• Neurological causes include stroke, multiple sclerosis, spinal cord injuries and Parkinson’s disease. The latter is a medical condition which impacts on the way the brain co-ordinates movements.

Furthermore, it is estimated that erectile dysfunction may occur in approximately 15-25% of men who have experienced a significant head injury/ trauma. A lack of testosterone production due to a head trauma/ injury could affect the function of the pituitary gland (this gland is vital in stimulating the testes to manufacture testosterone) and it can result in impotence.

Other medical conditions which could result in erectile dysfunction include thyroid function disorders such as hypothyroidism (a condition characterised with low levels of thyroid hormones) or hyperthyroidism (a hormonal condition characterised with high levels of thyroid hormones). Also, Cushing’s syndrome which interferes with cortisol levels and causes a surge in cortisol could lead to erectile dysfunction in men. This can occur as an adverse effect from glucocorticoid therapy such as Prednisolone. Cortisol is a hormone produced by the adrenal glands which have many important functions in the body.

Careful assessment of the individuals’ medical history, psychosexual history, cardiovascular risk factors and lifestyle is undertaken by the prescriber to determine the ideal treatment. First line treatment according to the British Society for Sexual medicine are drugs known as the Phosphodiesterase type 5 inhibitors.

A drug from the phosphodiesterase-5 inhibitor class on its’ own or alongside other treatments such as treating the underlying cause, counselling, drug misuse services, alcohol and smoking cessation treatments, can be used to treat erectile dysfunction. The treatment recommended is based on a careful assessment by a healthcare professional. Examples of drugs within the phosphodiesterase- 5 inhibitor class include Tadalafil, Vardenafil, Avanafil and Sildenafil. You may have heard of the commonly known brand name of Sildenafil, Viagra, which has recently become available without a prescription. The wider availability of Viagra Connect will assist greater numbers of men accessing treatment. Viagra Connect can be sold in pharmacies after a consultation with a pharmacist. The other drugs within this class are only available on prescription after a consultation from a prescriber such as a doctor. The phosphodiesterase-5 inhibitors work by causing the blood vessels supplying the penis to relax thus increasing blood flow during sexual excitement and this causes an erection. In order for them to work sexual stimulation is required as these drugs work to facilitate an erection. If you are taking other medication it is vital that you consult a GP or pharmacist for advice on whether phosphodiesterase-5 inhibitors can be taken safely with your medication.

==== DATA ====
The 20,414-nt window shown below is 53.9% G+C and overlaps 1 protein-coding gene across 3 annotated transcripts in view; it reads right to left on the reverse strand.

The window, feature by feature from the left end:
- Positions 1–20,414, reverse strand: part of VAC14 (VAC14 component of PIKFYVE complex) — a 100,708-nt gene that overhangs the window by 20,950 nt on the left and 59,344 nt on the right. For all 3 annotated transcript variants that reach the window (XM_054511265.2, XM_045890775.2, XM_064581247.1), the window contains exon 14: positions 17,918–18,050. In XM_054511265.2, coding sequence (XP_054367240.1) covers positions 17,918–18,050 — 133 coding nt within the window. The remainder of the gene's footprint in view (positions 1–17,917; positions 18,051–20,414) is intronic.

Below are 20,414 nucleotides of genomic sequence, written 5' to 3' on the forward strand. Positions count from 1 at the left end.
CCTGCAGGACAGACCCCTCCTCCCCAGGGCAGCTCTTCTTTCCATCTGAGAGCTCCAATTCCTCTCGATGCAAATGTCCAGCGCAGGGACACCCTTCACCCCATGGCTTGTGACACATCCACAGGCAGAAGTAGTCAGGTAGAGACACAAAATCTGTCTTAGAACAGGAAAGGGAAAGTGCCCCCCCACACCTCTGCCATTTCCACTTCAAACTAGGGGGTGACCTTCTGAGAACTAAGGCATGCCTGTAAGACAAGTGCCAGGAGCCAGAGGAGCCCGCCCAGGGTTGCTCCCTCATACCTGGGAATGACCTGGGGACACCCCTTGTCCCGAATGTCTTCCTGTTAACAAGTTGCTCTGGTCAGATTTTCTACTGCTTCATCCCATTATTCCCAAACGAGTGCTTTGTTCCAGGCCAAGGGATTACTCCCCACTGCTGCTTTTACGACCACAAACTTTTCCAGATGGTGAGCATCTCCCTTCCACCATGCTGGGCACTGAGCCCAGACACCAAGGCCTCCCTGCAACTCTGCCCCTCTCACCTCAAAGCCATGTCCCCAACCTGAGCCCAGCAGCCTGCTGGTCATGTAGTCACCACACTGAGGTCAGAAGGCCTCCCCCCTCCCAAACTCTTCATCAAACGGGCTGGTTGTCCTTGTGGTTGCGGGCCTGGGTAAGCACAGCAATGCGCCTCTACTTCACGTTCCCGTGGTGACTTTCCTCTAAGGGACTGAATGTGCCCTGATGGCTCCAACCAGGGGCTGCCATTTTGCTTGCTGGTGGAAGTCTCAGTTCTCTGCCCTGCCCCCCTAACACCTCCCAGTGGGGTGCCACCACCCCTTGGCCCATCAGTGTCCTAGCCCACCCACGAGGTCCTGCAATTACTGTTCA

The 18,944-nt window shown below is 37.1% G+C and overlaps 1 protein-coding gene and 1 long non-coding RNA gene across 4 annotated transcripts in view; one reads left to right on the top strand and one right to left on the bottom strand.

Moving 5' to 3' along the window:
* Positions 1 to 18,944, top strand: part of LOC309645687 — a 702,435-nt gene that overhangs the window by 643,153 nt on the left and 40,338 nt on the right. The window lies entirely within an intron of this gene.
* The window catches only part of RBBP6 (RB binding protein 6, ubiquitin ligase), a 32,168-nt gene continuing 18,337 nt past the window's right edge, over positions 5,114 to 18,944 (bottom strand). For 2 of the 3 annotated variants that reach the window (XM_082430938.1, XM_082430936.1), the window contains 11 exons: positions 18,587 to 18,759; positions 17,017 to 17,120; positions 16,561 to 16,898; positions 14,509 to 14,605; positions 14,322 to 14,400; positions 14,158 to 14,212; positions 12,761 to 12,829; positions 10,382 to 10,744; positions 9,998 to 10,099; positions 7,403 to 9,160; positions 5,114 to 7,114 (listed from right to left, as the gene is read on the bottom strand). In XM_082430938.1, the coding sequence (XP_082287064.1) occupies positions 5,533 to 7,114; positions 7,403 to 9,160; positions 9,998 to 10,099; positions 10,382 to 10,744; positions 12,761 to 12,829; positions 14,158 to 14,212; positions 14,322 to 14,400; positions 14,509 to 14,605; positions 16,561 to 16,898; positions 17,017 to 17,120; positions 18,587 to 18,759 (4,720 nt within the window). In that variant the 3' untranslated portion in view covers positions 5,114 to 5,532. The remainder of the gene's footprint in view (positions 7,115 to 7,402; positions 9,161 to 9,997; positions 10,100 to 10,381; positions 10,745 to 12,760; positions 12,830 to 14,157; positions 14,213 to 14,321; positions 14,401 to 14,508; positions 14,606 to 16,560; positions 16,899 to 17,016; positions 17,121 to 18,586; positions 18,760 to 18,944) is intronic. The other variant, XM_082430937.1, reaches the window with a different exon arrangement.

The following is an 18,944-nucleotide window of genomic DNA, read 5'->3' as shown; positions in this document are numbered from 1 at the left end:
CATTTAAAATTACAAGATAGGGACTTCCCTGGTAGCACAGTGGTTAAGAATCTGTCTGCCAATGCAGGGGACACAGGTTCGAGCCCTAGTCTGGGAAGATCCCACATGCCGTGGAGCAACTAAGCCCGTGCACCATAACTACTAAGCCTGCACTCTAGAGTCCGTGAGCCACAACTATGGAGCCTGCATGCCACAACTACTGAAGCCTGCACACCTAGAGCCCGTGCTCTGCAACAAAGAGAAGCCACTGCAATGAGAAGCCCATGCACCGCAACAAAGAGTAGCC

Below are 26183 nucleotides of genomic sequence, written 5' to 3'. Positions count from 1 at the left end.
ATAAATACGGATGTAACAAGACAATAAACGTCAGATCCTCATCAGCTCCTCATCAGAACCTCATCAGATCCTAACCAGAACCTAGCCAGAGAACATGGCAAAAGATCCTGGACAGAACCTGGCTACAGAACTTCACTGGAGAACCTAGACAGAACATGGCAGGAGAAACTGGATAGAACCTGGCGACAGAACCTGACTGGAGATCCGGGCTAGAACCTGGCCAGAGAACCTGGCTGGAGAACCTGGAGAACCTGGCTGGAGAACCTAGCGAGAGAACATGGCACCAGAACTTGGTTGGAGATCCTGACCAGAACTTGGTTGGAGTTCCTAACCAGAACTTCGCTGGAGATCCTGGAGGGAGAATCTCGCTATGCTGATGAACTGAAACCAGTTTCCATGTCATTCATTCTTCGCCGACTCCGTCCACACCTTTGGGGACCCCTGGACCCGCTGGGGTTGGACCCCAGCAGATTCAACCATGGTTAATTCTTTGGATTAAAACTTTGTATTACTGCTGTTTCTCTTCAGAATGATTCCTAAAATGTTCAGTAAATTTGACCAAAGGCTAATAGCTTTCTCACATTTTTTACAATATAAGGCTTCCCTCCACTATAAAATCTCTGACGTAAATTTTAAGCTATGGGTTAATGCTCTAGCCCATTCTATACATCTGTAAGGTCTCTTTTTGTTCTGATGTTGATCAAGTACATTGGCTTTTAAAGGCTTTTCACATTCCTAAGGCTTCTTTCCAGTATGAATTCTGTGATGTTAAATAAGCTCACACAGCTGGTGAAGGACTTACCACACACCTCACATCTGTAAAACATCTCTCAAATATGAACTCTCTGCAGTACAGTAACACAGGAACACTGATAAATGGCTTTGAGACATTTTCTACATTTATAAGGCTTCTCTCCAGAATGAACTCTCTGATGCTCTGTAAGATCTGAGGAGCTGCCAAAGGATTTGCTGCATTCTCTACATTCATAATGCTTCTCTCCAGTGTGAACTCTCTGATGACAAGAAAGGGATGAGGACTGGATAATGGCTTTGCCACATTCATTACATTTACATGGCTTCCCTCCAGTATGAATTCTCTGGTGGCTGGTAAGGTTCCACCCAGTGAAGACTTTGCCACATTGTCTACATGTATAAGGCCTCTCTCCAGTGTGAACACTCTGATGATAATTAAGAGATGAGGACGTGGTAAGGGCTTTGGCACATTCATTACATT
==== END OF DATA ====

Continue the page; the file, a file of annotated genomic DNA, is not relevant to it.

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Cognitive behavioural therapy may be recommended in particular for individuals who have anxiety and depression. It is important to follow lifestyle advice in conjunction with treatment as this will improve outcomes and to take medication in line with prescriber instructions to help prevent adverse effects. Lifestyle changes could include stopping smoking, reducing stress levels (through employing relaxation techniques or yoga), losing weight if overweight, eating a healthy diet (could lower high cholesterol levels), better management of diabetes and exercising more. Alongside this, it is important to attend regular appointments to review your treatment.

As the number of men experiencing erectile dysfunction is increasing it is important to seek advice on available treatments from registered healthcare professionals such as Pharmacists or your local GP. By doing so individuals can access the treatment which is appropriate for them.

 

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References:

  1. https://cks.nice.org.uk/erectile-dysfunction#!backgroundsub:1
  2. http://www.who.int/diabetes/action_online/basics/en/index3.html
  3. http://bssmorguk.ipage.com/wp-content/uploads/2017/05/BSSM_ED_Management_Guidelines_2013.pdf
  4. http://www.baus.org.uk/_userfiles/pages/files/Patients/Leaflets/Erectile%20dysfunction.pdf
  5. https://bnf.nice.org.uk/
  6. https://www.medicines.org.uk/emc/product/7431/pil
  7. https://www.telegraph.co.uk/health-fitness/body/everything-need-know-erectile-dysfunction/
  8. https://www.diabetes.co.uk/news/2017/jul/erectile-dysfunction-affects-50-per-cent-of-men-with-diabetes-worldwide-96096392.html
  9. https://www.nhsinform.scot/illnesses-and-conditions/sexual-and-reproductive/erectile-dysfunction-impotence#symptoms